ATB: Wild Weekend Full of Tournament Tickets Punched And Regular Season Finales

Posted by EJacoby on March 5th, 2012

This Weekend’s Lede – What makes the official start of March Madness? Saturday, March 3, which included 105 total games, three conference tournament championships, and 15 ranked teams playing their regular season finales definitely felt like the appropriate start date. Sunday saw eight more ranked teams play and one more conference tournament decided. It was a wonderful start to Championship Week that included both the usual (Murray State won the OVC) and the unexpected (Wichita State, Iona, and Middle Tennessee all lost before the title game) that makes our sport so much fun to watch. All regular season games but one Ivy contest are now completed, so the power leagues start up their own conference tournaments in the next couple of days. Over the course of the next week we will find out 27 more automatic bid winners and the 37 at-large teams to fill out the NCAA Tournament bracket. Let’s start by rehashing what took place over the weekend, and who looks good to go dancing. We start in the Big Ten…

Your Watercooler Moment. Buckeyes Victory Means a Three-Way Tie for Big Ten Supremacy 

Who said that Ohio State blew its chance at a Big Ten title last week with its loss to Wisconsin? Well, we were actually guilty of thinking the same, as Michigan State had built a two-game lead with two games to play in the conference season. But after losing at Indiana, the Spartans needed to defend their home court and defeat Ohio State in Sunday’s regular season finale if they wanted the outright Big Ten championship. The Buckeyes had other ideas, as they came back from down double-digits in the second half to eventually win on a game-winner with one second remaining. William Buford’s jumper not only evened Ohio State with Michigan State at 13-5 in the conference, but it also means that Michigan’s 13-5 record holds up as a third team atop the Big Ten. These three teams all slipped up at home late in the season, but none was more costly than this Michigan State loss with the outright title and a likely NCAA Tournament #1 seed on the line. The Big Ten Tournament will be as great to watch as ever before, with so many teams jockeying for postseason inclusion or seeding position, and three teams all as co-favorites. In the tiebreaker scenarios, Michigan State comes out victorious as the regular-season champion and #1 seed, but all three split their season series and can stake a legitimate claim as league champ.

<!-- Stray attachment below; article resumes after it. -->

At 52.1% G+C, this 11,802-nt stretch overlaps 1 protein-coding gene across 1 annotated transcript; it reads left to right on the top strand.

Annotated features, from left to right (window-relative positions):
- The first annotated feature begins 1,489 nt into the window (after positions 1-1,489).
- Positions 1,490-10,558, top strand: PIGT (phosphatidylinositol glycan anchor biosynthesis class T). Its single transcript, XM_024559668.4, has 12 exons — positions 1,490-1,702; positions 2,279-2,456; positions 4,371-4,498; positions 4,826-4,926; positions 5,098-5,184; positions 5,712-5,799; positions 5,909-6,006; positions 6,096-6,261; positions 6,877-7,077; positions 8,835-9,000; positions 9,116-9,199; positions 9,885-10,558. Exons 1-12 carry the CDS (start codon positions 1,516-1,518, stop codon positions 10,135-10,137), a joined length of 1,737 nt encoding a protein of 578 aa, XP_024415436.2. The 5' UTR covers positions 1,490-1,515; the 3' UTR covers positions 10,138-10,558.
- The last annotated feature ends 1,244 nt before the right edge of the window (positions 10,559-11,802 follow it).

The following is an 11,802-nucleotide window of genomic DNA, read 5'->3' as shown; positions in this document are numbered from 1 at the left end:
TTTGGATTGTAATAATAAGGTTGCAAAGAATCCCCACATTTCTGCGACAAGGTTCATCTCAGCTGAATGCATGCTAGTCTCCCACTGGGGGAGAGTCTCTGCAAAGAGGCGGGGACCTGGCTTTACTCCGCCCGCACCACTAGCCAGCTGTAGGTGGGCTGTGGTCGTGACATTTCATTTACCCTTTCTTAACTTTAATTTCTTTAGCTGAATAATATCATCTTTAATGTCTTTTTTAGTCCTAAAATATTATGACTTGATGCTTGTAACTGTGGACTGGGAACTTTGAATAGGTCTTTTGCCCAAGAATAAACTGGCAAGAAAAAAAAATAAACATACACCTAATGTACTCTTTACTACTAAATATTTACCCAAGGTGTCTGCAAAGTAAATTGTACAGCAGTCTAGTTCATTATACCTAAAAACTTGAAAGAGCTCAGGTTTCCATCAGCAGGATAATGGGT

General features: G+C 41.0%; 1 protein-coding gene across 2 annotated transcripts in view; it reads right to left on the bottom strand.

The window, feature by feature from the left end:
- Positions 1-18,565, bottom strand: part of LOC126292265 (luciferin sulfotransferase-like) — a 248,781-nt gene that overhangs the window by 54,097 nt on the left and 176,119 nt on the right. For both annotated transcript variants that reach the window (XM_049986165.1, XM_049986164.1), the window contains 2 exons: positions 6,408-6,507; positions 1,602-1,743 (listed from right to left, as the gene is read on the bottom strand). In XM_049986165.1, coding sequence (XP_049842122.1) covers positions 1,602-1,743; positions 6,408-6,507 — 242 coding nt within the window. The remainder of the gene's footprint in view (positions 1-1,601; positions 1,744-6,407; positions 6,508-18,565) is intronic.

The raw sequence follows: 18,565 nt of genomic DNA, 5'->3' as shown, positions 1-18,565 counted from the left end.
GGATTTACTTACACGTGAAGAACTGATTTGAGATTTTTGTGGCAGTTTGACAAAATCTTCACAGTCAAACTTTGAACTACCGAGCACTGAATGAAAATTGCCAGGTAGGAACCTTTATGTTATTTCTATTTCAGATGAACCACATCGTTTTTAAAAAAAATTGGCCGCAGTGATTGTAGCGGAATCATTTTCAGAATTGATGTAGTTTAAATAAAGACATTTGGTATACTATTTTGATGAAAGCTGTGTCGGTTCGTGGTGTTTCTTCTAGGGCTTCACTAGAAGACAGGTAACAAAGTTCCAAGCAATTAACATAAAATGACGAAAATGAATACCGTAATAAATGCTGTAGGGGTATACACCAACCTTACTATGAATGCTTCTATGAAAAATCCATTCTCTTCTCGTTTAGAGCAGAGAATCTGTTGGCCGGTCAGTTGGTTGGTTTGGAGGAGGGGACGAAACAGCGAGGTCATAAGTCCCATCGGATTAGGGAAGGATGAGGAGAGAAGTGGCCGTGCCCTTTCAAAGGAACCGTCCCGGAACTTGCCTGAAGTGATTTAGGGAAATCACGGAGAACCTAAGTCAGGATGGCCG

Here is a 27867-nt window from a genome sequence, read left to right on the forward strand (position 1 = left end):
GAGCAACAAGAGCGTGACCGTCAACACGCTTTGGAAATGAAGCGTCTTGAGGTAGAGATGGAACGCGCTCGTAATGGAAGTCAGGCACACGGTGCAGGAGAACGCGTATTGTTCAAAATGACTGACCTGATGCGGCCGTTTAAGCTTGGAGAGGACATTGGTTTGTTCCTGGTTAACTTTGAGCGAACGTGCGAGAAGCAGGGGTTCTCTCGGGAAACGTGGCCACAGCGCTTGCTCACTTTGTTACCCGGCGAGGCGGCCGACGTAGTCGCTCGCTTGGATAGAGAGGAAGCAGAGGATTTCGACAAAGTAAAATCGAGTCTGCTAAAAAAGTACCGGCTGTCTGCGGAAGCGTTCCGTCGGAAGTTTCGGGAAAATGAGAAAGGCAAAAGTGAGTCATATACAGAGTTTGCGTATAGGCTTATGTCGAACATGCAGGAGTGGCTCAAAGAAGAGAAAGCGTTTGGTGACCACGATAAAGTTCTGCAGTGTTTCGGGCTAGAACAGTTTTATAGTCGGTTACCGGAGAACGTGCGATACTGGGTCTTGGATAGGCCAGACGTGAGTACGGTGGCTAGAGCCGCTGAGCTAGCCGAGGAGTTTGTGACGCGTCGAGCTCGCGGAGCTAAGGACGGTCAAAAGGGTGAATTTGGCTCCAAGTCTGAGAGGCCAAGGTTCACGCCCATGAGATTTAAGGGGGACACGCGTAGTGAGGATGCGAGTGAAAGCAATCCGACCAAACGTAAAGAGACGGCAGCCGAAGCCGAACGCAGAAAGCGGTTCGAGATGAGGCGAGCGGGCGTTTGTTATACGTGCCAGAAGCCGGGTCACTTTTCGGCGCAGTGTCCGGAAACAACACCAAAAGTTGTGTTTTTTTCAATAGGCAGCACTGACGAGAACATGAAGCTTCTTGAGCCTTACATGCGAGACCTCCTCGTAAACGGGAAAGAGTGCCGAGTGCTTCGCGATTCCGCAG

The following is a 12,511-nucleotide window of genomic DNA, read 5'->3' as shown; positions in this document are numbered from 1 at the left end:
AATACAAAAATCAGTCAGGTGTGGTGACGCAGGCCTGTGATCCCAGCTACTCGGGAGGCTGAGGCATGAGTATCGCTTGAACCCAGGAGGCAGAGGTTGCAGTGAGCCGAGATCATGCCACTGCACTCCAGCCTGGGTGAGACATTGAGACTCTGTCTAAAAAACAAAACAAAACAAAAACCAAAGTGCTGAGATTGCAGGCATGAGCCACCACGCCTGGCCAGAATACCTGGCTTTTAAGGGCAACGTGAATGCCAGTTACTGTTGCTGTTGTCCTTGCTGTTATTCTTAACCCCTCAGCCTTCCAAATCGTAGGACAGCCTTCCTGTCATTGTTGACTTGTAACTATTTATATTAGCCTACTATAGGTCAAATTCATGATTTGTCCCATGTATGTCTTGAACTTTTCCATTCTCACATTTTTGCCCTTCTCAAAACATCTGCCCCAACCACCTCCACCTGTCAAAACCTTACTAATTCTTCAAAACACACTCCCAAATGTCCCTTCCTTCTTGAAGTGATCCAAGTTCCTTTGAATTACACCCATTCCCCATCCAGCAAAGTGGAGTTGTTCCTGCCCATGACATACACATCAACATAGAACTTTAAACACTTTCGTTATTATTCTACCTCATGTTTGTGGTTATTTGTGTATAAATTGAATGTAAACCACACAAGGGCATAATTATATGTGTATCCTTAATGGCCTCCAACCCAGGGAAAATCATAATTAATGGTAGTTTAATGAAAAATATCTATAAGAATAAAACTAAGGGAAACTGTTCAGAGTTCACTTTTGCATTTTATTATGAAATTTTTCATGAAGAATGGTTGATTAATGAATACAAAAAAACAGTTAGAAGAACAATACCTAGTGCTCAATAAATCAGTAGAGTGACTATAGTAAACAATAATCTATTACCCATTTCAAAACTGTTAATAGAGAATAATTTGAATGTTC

Top Storyline – North Carolina Exacts Revenge on Duke. If it weren’t for Austin Rivers’ buzzer-beating three on February 8, then North Carolina would currently be on a 13-game winning streak in ACC play with a +13.6 average scoring margin in those games. The Tar Heels got revenge on Duke for that shot and made sure everyone remembers how great this team is as UNC throttled Duke from the outset of Saturday night’s regular season finale. The Tar Heels jumped out to an 18-5 lead in under four minutes, wound it all the way up to a 24-point advantage at halftime, and finished it off with an 88-70 blowout victory going away. Duke has struggled in Cameron Indoor Stadium this season, but nothing like this, in which the road team was superior in every facet of the game. The Tar Heels’ entire starting lineup finished with at least 12 points, Kendall Marshall dished out his usual 10 assists, and John Henson and Tyler Zeller each had 10 rebounds. Carolina is the ACC champion and peaking at the right time of year.

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20 Questions: Can the Big East Approach Its Record of 11 NCAA Bids Again This Season?

Posted by rtmsf on November 10th, 2011

Brian Otskey is the Big East correspondent for RTC and a regular contributor. You can find him on Twitter @botskey.

Question:  Can the Big East Approach Its Record of 11 NCAA Bids Again This Season?

The Big East can certainly “approach” its record of 11 NCAA Tournament teams but I feel pretty confident in saying the conference will not equal that number this season. There is too much uncertainty at schools such as Georgetown, Notre Dame and West Virginia to proclaim that all three will again make the field of 68. For the Big East to equal 11, those three teams plus one of Rutgers, Seton Hall and St. John’s (teams in the 11-13th place range) would have to wildly exceed the expectations of most writers and analysts to make the field. This assumes, of course, that DePaul, Providence and South Florida have no shot whatsoever of going dancing this March.

The Big East Will Need Help From One or Both of These Guys to Get to 11...

When you break it down, Connecticut, Louisville, Pittsburgh and Syracuse are considered preseason NCAA locks with Cincinnati, Marquette and Villanova not far behind. That makes seven teams and you have to figure at least one (probably two) of Georgetown, Notre Dame and West Virginia will earn bids as well. That makes eight or nine teams with an outside shot at ten in a best case scenario. As we’ve seen in the six year existence of the 16-team Big East, the league eats itself alive, especially in the middle. Ten wins in this conference is usually enough to garner an invitation but 9-9 and 8-10 records, often seen around tenth place, make a team’s situation dependent on what goes on in other leagues around the country.

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